From: John Hudson (firstname.lastname@example.org)
Date: Thu Jan 10 2008 - 22:21:43 CST
Khaled Hosny wrote:
> I think, after this discussion, there is a general agreement on the
> desired behaviour of hamza in classic Arabic orthography, which is:
> * Transparent character when laying between a Right join-causing and
> Left join-causing causing characters.
> * Non-joining in other cases.
> As far as Arabic is concerned, this desired behaviour doesn't break
> existing text as the first case is not allowed according to modern
> Arabic spelling rules, and is valid only in classical Arabic (including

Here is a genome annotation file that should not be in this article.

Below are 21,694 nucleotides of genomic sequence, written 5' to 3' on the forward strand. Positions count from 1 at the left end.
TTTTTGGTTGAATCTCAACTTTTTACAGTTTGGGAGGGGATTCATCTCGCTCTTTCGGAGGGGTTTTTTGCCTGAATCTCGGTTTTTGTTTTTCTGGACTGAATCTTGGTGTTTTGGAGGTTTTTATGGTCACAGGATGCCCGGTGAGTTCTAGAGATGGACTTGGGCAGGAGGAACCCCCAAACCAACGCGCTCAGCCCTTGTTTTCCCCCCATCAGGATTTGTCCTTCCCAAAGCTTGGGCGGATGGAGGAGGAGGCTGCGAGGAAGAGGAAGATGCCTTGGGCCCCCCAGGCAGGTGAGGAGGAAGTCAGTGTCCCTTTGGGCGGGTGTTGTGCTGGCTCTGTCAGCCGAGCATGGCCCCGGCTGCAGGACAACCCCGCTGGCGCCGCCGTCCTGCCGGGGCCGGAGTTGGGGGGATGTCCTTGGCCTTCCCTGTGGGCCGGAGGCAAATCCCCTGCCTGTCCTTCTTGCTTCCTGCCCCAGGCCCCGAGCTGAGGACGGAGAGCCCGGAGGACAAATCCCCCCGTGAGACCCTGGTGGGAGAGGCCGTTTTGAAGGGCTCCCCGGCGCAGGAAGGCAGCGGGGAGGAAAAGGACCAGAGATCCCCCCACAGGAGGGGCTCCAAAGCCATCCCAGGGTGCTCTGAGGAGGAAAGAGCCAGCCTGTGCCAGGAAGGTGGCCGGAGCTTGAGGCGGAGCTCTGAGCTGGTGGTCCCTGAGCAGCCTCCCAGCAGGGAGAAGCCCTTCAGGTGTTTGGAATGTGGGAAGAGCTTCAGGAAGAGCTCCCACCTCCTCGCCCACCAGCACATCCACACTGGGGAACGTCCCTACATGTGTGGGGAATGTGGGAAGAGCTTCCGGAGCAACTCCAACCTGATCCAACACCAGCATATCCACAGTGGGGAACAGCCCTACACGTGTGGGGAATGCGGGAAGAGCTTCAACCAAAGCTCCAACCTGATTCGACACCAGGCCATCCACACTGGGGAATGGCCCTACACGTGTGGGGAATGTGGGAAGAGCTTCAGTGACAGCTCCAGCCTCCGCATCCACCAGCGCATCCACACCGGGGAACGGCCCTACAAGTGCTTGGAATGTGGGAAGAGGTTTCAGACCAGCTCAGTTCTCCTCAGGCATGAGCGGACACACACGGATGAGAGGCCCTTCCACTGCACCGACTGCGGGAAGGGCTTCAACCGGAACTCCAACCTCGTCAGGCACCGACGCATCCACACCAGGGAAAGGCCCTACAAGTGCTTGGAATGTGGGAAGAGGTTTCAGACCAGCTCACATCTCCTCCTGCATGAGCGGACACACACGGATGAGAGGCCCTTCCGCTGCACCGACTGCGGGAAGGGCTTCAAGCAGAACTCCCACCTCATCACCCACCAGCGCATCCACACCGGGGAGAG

Are these 'rules' of modern Arabic spelling de jure rules, i.e. are they defined by some
appropriate authority, or are they simply the outcome of de facto usage? If the latter,
then are they reflected in handwriting as well as in computer-set text? And how long have
these rules either been in place (if de jure) or been observable (if de facto)?
-- Tiro Typeworks www.tiro.com Gulf Islands, BC email@example.com The Lord entered her to become a servant. The Word entered her to keep silence in her womb. The thunder entered her to be quiet. -- St Ephrem the Syrian
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